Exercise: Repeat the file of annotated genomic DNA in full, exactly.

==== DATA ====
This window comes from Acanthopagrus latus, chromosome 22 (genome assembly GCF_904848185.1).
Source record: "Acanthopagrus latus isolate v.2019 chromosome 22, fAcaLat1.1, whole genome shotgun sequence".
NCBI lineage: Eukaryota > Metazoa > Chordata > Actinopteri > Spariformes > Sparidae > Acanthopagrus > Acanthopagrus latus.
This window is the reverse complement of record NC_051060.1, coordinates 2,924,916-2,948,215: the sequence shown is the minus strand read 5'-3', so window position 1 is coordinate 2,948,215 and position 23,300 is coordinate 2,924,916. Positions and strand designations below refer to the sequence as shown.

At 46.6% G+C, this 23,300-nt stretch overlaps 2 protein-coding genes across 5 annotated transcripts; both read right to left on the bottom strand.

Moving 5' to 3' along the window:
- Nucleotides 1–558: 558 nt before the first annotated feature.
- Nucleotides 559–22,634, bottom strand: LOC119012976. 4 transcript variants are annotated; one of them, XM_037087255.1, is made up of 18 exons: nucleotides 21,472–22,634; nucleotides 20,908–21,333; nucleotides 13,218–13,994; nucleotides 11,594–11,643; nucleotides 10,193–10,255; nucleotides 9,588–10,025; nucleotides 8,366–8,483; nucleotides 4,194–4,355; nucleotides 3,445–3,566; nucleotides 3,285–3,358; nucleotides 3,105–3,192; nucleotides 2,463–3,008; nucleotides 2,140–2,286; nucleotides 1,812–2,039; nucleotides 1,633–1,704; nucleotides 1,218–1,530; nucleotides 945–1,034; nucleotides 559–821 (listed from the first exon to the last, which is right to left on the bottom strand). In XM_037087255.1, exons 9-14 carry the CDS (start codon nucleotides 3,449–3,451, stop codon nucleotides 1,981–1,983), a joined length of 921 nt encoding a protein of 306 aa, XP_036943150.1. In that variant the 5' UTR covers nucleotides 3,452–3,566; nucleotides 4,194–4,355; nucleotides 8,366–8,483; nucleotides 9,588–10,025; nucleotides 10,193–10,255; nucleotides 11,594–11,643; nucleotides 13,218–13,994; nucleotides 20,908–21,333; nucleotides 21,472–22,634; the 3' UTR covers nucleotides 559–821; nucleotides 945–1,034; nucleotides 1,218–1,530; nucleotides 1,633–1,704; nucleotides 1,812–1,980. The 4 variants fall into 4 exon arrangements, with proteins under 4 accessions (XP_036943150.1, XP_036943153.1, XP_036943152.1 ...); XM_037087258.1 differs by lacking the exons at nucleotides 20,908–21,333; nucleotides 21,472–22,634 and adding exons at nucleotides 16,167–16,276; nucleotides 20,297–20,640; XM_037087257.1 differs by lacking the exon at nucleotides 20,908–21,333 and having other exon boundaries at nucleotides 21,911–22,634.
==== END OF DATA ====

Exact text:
This window comes from Acanthopagrus latus, chromosome 22 (genome assembly GCF_904848185.1).
Source record: "Acanthopagrus latus isolate v.2019 chromosome 22, fAcaLat1.1, whole genome shotgun sequence".
NCBI lineage: Eukaryota > Metazoa > Chordata > Actinopteri > Spariformes > Sparidae > Acanthopagrus > Acanthopagrus latus.
This window is the reverse complement of record NC_051060.1, coordinates 2,924,916-2,948,215: the sequence shown is the minus strand read 5'-3', so window position 1 is coordinate 2,948,215 and position 23,300 is coordinate 2,924,916. Positions and strand designations below refer to the sequence as shown.

At 46.6% G+C, this 23,300-nt stretch overlaps 2 protein-coding genes across 5 annotated transcripts; both read right to left on the bottom strand.

Moving 5' to 3' along the window:
- Nucleotides 1–558: 558 nt before the first annotated feature.
- Nucleotides 559–22,634, bottom strand: LOC119012976. 4 transcript variants are annotated; one of them, XM_037087255.1, is made up of 18 exons: nucleotides 21,472–22,634; nucleotides 20,908–21,333; nucleotides 13,218–13,994; nucleotides 11,594–11,643; nucleotides 10,193–10,255; nucleotides 9,588–10,025; nucleotides 8,366–8,483; nucleotides 4,194–4,355; nucleotides 3,445–3,566; nucleotides 3,285–3,358; nucleotides 3,105–3,192; nucleotides 2,463–3,008; nucleotides 2,140–2,286; nucleotides 1,812–2,039; nucleotides 1,633–1,704; nucleotides 1,218–1,530; nucleotides 945–1,034; nucleotides 559–821 (listed from the first exon to the last, which is right to left on the bottom strand). In XM_037087255.1, exons 9-14 carry the CDS (start codon nucleotides 3,449–3,451, stop codon nucleotides 1,981–1,983), a joined length of 921 nt encoding a protein of 306 aa, XP_036943150.1. In that variant the 5' UTR covers nucleotides 3,452–3,566; nucleotides 4,194–4,355; nucleotides 8,366–8,483; nucleotides 9,588–10,025; nucleotides 10,193–10,255; nucleotides 11,594–11,643; nucleotides 13,218–13,994; nucleotides 20,908–21,333; nucleotides 21,472–22,634; the 3' UTR covers nucleotides 559–821; nucleotides 945–1,034; nucleotides 1,218–1,530; nucleotides 1,633–1,704; nucleotides 1,812–1,980. The 4 variants fall into 4 exon arrangements, with proteins under 4 accessions (XP_036943150.1, XP_036943153.1, XP_036943152.1 ...); XM_037087258.1 differs by lacking the exons at nucleotides 20,908–21,333; nucleotides 21,472–22,634 and adding exons at nucleotides 16,167–16,276; nucleotides 20,297–20,640; XM_037087257.1 differs by lacking the exon at nucleotides 20,908–21,333 and having other exon boundaries at nucleotides 21,911–22,634.